Tuesday, August 24, 2010

A Brief Presentation on the Oriental and Occidental Perspective of Justice - Prof. Dr. Muin-ud-Din Ahmad Khan


In the West justice is dispensed according to the law. Both ‘law’ and ‘justice’ in the West are concepts and ideas and are, as a rule, more or less fixed ideas. Hence the judgment elicited from the law are often too harsh or too soft, especially because the laws are enacted by an interested faction of the a party or parties in power to suit their ideals or convenience which may not fully tally with the changing space-time and personal circumstances. As a consequence from a wholesome view in such lopsided enactment of fixed law, there invariably remain many gaps and loopholes, which beget ambiguities.




Moreover, Platonic declension of the meaning of justice from rendering every body his or her ‘due’ which implies ‘birth right’—to giving one one’s enacted ‘legal right’ (as we have explained in a previous paper): which amongst to denying the natural ‘due right’ and imposing artificial ‘legal right’ by the Majestic will of a sovereign king or emperor or national assembly in the form of carefully formulated laws by learned legal experts and over and above that, as and when those laws are codified after the model of Justinian Code or Nepolianic Code, the laws being the tools of justice, become highly professional, hardly understandable to the general people for whose welfare these are enacted.

In the Western historical process, the adoption of Platonic declension of the meaning of justice by the Roman emperors and their adoption of an artificial and dead language of Latin as the Roman Imperial Court Language, made direct communication between the judges and the plaintiff and litigant (complainant and defendant) practically impossible. To facilitate the legal communication between them the legal usage of installing the mediating pleaders on both sides of the plaintiff and litigant gradually emerged. As we have noticed in our first discourse that in Roman times the pleaders were highly specialized professional lawyers who pleaded the cases of the complainant and defendants, as one against the other, in chaste legal terms before the judges and thereafter placed the judgement in plain language before their respective clients. This usage was doggedly followed by the medieval and modern West employing the professional advocates and barristers as well as now defunct Indo-British Ukil and Mukhtear to do the selfsame functions of the pleaders.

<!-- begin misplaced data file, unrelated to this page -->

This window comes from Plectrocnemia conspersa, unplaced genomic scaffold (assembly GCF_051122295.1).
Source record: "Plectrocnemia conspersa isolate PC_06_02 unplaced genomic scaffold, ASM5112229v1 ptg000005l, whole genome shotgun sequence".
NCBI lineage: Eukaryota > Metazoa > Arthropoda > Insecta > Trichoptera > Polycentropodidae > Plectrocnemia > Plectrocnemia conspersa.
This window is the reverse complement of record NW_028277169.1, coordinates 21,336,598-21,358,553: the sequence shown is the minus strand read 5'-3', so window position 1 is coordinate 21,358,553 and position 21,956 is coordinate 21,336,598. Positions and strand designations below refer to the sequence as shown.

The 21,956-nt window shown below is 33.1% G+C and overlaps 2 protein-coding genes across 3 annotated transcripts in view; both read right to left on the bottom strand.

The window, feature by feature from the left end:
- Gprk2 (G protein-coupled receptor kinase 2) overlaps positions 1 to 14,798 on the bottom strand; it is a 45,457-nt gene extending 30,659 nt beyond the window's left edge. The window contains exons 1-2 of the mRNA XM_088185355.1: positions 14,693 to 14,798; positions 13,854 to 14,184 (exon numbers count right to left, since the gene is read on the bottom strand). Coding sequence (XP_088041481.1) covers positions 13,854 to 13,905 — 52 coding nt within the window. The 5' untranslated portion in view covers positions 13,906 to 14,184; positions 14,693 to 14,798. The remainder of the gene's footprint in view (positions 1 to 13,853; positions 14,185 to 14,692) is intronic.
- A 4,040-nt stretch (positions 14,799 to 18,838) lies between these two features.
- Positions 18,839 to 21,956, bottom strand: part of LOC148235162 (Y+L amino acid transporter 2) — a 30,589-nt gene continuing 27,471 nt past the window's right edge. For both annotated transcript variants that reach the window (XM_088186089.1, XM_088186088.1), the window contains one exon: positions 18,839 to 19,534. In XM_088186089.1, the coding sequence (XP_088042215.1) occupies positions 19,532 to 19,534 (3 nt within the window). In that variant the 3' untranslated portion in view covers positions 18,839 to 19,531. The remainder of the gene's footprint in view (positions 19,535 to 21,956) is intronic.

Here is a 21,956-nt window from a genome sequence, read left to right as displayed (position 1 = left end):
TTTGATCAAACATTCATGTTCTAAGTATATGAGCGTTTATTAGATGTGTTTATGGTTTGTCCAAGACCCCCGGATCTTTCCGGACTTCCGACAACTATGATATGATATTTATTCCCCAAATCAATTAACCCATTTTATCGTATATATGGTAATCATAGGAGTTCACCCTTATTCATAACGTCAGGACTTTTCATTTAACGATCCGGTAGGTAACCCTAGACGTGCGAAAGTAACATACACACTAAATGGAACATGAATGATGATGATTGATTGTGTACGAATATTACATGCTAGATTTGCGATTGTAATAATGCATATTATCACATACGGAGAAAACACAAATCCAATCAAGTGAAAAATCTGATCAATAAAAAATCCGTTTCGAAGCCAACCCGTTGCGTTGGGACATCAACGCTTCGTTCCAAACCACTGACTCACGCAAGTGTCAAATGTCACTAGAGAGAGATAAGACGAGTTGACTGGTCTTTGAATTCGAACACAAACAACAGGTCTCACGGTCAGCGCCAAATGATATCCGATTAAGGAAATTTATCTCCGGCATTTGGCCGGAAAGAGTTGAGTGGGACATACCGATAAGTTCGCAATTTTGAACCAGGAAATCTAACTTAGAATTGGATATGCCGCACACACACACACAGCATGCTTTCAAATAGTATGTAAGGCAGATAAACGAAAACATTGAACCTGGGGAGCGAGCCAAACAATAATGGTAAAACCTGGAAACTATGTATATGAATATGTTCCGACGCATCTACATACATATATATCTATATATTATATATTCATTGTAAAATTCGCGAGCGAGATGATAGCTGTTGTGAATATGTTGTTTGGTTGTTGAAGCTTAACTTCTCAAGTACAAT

Obviously in such Court proceedings law becomes predominant over life, demanding adjustment of life to the requirement of the law. It smacks of a philosophy of  ‘life for the law’ as diametrically opposed to the combined Eastern commitment to ‘law is for life’.

Can’t it be argued then that, if you believe in ‘human right’ as a gift of law (enacted by the human sovereign), then law becomes the regulatory principle of human life including human rights; but if you believe in ‘human rights’ as due to him by virtue of his birth as a human being as a gift of Nature and as a gift of Creator Allah, then law becomes purported to the welfare of human life including human rights? Here lies a gaping cleft between the West and the East. To the West, life is for law and to the East law is for life.  It brings us back once again to the difference of ‘right ‘ and ‘due’ which widely divides also the intellectual hue between the Modern Western Christianity and Modern Islam, the West advocating modification of the activities of life to conform to the Law whereas the East demanding modification of Law for promoting the welfare of life.   

The gaps and loopholes of the Western law can be illustrated with an amiable humor by the legal demand of Portia to the plaintiff Shylock, in Shakespeare’s Merchant of Venice, to take a pound of flesh from the chest of Antonio as per legal contract of penalty between them, on the expiry of the date of the repayment of the debt, but she demanded not to shed a drop of blood which was not provided in the contract, that restrained Shylock from perpetrating his vengeful design. Here activities of life are modified by the demand for the conformity to the law.

In another brand of humor, it is said that in the Western Law Courts the judge is a cipher whose honorable ears are being taken possession of by the two sets of pleaders, one representing the plaintiff and the other representing the defendant and whosoever party succeeds in tilting his face towards it, that party wins the case.

In the East, on the other hand, justice is not a fixed idea or a mere concept. In Hinduism, Buddhism and Islam justice or ‘bichar’ is a processual verbal noun and calls for a processual operation. In Aryan Sanskrit representing both Hinduism and Buddhism, justice is called ‘bichar’ meaning ‘judging’ and it is modified by the adverb ‘nyaya’ meaning justly, that is, justly judging. The same is also in Bangla language. It is called nyaybichar in conjugated term, which also means ‘justly judging’, that is nyayata bichar, in Sanskrit terminology.

In Islam, Justice is called adl and the function of judging is called hakm. The Holy Quran says ‘idha hakamtum baynan-nasi an tahkumu bi’l –adl’, whenever you judge between the people judge with justice (Surah Nisa; 4:58). The Quran further commands, while, judging “to restore the due trust to its owner”, which is justice and Holy Prophet Muhammad (SAW) defines justice as “to render the due right to its owner”. This is in complete conformity with the Bible, which seems to have been quoted by Plato in his exposition of the meaning of justice in his Republic.
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